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MergeURL - Python Example App

3 min read • Published May 24, 2022 • Updated Jul 07, 2022
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Mehant Kammakomati and Sai Vittal B contributed this project.

About the project

MergeURL is an instant URL shortening and merging service that lets you merge multiple URLs into a single short URL. You can merge up to 5 URLs within no time and share one single shortened URL. MergeURL lifts off the barriers of user registration and authentication, making it instant to use. It also provides two separate URLs to view the URLs' list and open all the browser URLs.
MergeURL is ranked #2 product of the day on ProductHunt. It is used by people across the world, with large numbers coming from the United States and India.


We had this problem of sharing multiple URLs in a message or an email or via Twitter. We wanted to create a trustworthy service that can merge all those URLs in a single short one. We tried finding out if there were already solutions to this problem, and most of the solutions we found, required an account creation or to put my credentials. We wanted to have something secure, trustworthy, but that doesn’t require user authentication. Sai Vittal worked mostly on the front end of the application, and I (Mehant) worked on the back end and the MongoDB database. It was a small problem that we encountered that led us to build MergeURL.
We added our product to ProductHunt last August, and we became number #2 for a while; this gave us the kickstart to reach a wider audience. We currently have around 181.000 users and around 252.000 page views. The number of users motivates us to work a lot on updates and add more security layers to it.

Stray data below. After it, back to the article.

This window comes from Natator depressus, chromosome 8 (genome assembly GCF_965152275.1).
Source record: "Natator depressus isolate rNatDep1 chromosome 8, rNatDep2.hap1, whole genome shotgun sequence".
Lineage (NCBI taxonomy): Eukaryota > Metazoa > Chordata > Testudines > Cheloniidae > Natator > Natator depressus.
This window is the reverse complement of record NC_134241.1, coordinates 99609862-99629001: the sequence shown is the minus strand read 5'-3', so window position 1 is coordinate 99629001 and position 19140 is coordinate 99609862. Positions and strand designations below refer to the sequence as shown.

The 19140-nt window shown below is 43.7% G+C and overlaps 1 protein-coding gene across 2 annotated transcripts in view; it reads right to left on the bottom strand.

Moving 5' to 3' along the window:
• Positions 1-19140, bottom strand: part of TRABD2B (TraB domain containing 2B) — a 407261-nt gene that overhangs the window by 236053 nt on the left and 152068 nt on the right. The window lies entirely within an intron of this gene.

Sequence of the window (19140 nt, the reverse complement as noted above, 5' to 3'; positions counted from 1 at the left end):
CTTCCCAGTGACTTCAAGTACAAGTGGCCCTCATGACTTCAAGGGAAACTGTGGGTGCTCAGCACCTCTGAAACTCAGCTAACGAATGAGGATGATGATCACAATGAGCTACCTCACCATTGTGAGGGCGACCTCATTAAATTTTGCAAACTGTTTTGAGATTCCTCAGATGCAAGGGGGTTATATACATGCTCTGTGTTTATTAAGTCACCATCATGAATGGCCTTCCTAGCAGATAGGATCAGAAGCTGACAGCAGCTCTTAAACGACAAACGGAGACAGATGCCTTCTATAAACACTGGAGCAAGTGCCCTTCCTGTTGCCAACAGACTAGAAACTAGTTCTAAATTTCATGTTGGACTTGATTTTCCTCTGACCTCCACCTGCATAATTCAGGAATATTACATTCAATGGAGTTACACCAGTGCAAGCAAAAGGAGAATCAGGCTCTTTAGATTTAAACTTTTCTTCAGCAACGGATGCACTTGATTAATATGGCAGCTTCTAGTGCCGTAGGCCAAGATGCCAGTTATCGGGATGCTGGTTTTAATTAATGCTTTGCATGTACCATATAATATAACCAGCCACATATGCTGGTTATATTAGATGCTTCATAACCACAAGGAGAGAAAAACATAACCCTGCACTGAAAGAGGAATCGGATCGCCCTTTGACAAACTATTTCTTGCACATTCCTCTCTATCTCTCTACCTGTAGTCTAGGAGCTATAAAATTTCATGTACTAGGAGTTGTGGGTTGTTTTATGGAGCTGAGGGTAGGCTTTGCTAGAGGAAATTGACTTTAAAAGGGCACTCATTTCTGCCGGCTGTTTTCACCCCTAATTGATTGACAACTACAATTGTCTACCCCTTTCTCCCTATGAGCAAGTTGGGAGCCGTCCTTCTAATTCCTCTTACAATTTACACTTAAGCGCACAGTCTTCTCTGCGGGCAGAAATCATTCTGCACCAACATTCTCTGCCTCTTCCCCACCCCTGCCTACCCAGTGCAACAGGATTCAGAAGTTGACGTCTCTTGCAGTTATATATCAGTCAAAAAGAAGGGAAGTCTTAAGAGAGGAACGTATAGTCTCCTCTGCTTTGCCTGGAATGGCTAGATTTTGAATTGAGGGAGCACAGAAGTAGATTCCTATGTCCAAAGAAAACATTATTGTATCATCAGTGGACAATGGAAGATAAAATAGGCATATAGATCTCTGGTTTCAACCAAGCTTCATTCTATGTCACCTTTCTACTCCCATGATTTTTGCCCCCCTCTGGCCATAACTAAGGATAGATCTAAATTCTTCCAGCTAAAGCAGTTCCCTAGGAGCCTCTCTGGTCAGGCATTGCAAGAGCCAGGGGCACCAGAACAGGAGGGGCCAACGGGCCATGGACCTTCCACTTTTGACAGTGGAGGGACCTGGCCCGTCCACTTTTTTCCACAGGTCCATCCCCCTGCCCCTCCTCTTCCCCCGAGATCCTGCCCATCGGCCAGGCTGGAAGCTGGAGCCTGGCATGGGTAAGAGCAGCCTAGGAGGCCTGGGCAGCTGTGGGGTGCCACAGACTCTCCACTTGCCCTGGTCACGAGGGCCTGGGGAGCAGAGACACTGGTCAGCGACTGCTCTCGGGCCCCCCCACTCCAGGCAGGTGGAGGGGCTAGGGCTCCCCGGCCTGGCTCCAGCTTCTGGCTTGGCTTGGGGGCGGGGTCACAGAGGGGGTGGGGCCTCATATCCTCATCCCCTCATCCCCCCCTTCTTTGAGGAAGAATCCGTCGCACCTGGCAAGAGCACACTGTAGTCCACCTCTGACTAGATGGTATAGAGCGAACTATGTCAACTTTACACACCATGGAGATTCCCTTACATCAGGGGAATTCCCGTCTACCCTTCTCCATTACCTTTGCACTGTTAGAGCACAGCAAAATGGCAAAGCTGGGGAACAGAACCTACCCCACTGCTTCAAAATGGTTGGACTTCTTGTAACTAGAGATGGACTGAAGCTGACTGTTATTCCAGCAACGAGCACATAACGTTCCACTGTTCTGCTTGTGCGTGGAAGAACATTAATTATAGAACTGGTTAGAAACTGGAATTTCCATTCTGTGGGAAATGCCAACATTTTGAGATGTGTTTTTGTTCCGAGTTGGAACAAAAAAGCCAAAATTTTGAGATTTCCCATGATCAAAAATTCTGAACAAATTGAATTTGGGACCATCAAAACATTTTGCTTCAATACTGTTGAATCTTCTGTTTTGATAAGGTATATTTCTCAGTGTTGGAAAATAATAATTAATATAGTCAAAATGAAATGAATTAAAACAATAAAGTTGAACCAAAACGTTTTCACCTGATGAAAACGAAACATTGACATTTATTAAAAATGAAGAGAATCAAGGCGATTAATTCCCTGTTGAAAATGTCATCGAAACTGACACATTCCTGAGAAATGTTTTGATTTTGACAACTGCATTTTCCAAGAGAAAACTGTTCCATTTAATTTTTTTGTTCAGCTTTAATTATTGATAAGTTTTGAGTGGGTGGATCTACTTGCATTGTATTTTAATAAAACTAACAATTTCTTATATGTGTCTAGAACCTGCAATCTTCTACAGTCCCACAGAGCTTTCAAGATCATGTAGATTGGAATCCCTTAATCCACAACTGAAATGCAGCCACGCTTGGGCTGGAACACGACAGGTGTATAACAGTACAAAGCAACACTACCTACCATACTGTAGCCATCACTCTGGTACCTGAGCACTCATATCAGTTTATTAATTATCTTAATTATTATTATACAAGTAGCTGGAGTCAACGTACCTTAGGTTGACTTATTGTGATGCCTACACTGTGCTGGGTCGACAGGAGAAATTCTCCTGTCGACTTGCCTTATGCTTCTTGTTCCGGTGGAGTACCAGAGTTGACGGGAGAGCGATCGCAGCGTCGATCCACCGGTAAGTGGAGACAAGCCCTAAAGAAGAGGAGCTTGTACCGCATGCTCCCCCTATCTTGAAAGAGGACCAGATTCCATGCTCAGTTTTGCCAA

Why MongoDB?

For MergeURL, MongoDB plays a crucial role in our URL shortening and merging algorithm, contributing to higher security and reducing data redundancy. MongoDB Atlas lifts off the burden to host and maintain databases that made our initial development of MergeURL 10X faster, and further maintaining and monitoring has become relatively easy.
Firstly we discussed whether to go for a SQL or NoSQL database. According to the algorithms, our primary approach is that going with a NoSQL database would be the better option. MongoDB is at the top of the chart; it is the one that comes to mind when you think about NoSQL databases. Client libraries like PyMongo make it so much easier to connect and use MongoDB. We use MongoDB Atlas itself because it’s already hosted. It made it much easier for us to work with it. We’ve been using the credits that we received from the GitHub Student Developer Pack offer.

How it works

The frontend is written using React, and it’s compiled into the optimal static assets. As we know, the material is a relatively simple service; we don’t need a lot of complicated stuff in the back end. Therefore we used a microservice; we used Flask to write the backend server. And we use MongoDB. We have specific algorithms that work on the URLs, and MongoDB played a vital role in implementing those algorithms and taking control of the redundancy.
It works relatively smoothly. You go to our website; you fill out the URLs you want to shorten, and it will give you a short URL that includes all the URLs.

Challenges and lessons learned

One of the challenges lies in our experience. We both didn’t have any experience launching a product and getting it to users. Launching MergeURL was the first time we did this, and it went very well.
MongoDB specific, we didn’t have any problems. Specifically (Mehant), I struggled a lot with SQL databases in my freshman and sophomore years. I’m pleased that I found MongoDB; it saves a lot of stress and frustration. Everything is relatively easy. Besides that, the documents are quite flexible; it’s not restricted as with SQL. We can create many more challenges with MongoDB.
I’ve learned a lot about the process. Converting ideas into actual implementation was the most important thing. One can have many ideas, but turning them into life is essential.
At the moment, the project merges the URLs. We are thinking of maybe adding a premium plan where people can get user-specific extensions. We use a counter variable to give those IDs to the shortened URL, but we would like to implement adding user specific extensions.
And we would like to add analytics. How many users are clicking on your shortened URL? Where is the traffic coming from?
We are thrilled with the product as it is, but there are plenty of future ideas.

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